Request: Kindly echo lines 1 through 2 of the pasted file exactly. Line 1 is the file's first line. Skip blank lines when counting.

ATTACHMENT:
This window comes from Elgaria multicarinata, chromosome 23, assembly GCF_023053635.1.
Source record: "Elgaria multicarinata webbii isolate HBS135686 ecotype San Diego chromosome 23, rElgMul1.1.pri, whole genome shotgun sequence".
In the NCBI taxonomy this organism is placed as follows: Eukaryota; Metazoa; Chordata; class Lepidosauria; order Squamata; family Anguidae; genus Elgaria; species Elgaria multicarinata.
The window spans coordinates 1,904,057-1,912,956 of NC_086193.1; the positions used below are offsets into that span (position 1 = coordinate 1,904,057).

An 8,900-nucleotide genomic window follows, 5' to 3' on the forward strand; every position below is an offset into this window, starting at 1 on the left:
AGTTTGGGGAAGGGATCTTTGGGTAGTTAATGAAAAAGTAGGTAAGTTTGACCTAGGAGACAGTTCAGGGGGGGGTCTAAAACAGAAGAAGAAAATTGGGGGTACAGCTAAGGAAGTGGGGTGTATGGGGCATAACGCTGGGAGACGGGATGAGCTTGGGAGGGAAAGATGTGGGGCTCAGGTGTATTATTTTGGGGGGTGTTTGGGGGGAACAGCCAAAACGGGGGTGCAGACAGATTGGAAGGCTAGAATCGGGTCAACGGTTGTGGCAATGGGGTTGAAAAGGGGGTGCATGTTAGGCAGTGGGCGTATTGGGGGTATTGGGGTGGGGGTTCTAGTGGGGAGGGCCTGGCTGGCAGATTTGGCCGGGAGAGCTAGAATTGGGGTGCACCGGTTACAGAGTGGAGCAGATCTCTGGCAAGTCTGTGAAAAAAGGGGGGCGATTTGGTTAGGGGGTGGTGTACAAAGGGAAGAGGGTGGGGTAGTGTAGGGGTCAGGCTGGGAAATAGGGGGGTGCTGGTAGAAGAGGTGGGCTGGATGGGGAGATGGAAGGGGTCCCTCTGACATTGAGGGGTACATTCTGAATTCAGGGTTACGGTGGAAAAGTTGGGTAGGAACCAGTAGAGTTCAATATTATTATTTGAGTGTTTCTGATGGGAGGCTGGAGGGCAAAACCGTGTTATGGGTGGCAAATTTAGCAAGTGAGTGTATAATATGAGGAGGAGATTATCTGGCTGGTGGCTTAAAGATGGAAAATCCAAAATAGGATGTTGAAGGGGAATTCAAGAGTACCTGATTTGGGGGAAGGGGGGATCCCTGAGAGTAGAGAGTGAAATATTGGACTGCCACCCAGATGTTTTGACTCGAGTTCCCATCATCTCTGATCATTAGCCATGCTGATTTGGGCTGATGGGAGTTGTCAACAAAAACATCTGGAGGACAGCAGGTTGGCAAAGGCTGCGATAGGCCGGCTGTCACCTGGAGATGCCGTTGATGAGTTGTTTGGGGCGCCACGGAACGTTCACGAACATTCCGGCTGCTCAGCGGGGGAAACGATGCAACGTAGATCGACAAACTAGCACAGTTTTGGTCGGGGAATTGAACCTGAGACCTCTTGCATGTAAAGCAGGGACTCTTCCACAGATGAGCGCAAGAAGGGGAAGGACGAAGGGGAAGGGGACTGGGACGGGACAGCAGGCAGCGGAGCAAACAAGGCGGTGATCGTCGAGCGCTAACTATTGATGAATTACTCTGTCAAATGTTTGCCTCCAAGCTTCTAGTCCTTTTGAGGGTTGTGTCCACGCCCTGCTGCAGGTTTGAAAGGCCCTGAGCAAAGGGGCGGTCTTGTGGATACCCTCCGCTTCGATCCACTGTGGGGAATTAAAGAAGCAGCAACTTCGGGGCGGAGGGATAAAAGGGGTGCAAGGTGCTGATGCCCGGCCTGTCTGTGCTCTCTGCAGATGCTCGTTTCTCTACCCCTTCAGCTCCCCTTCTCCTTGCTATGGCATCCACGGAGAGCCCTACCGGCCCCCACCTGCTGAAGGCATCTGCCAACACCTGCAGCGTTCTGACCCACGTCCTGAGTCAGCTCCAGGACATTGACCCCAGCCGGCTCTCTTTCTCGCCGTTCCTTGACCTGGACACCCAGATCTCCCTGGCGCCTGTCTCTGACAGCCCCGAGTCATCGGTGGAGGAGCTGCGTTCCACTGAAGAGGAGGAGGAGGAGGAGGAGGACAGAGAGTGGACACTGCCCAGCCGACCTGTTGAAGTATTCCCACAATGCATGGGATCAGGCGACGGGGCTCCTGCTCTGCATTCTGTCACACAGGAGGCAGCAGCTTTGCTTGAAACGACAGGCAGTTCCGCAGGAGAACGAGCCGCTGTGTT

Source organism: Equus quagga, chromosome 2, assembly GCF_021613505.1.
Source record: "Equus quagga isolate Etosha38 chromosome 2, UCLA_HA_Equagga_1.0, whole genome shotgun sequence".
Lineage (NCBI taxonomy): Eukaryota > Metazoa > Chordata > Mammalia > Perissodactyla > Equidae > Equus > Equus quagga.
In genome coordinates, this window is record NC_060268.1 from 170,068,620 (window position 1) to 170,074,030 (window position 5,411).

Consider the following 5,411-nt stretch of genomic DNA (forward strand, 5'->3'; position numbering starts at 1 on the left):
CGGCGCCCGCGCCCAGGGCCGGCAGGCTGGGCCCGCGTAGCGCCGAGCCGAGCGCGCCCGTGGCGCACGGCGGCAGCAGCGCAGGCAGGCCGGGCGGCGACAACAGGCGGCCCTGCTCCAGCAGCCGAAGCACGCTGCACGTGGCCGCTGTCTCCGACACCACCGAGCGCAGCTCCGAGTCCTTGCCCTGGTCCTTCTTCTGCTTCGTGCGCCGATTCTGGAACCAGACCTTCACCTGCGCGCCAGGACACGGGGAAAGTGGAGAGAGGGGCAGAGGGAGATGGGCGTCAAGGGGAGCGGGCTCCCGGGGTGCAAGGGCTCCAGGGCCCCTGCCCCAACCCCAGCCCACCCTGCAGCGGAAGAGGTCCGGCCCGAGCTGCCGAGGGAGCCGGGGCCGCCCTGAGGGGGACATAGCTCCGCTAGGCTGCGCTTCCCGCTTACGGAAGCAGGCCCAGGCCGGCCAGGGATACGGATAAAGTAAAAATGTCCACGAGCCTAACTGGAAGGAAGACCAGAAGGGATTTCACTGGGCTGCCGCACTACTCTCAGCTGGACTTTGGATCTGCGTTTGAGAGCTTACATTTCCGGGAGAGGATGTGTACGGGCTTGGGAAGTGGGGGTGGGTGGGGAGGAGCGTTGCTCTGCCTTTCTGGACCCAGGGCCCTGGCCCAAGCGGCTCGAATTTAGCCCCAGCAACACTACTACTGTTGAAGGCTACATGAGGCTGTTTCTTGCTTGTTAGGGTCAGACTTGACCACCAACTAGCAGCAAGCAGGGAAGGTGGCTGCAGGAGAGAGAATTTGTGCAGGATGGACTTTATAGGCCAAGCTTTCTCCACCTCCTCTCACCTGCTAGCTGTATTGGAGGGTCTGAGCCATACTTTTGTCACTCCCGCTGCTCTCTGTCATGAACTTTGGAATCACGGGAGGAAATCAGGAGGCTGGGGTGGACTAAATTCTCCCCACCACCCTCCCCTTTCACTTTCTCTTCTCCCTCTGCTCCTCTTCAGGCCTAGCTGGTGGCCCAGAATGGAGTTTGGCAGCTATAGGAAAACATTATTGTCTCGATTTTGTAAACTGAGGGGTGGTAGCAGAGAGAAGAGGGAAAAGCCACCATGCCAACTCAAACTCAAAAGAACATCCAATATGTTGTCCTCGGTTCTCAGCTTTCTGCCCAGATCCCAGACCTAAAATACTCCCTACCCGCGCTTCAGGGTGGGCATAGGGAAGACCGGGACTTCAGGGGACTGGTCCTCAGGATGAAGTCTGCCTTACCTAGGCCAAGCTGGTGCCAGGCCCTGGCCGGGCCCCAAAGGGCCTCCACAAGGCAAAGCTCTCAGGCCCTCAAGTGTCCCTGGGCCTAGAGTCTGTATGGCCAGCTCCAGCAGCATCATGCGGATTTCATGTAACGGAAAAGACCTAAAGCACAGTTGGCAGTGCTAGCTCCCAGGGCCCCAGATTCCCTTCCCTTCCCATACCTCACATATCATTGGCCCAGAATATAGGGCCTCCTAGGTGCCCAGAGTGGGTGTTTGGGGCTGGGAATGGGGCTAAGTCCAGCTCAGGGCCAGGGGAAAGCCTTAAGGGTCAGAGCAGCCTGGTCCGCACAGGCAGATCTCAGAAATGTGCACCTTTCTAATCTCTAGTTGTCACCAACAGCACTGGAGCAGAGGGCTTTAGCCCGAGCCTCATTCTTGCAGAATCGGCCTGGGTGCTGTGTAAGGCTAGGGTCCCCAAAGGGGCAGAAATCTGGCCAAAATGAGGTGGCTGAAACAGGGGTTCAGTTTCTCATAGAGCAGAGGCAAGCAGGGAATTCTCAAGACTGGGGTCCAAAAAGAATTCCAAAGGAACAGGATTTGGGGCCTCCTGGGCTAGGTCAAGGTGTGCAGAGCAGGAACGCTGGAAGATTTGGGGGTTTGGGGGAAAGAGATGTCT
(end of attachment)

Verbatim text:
This window comes from Elgaria multicarinata, chromosome 23, assembly GCF_023053635.1.
Source record: "Elgaria multicarinata webbii isolate HBS135686 ecotype San Diego chromosome 23, rElgMul1.1.pri, whole genome shotgun sequence".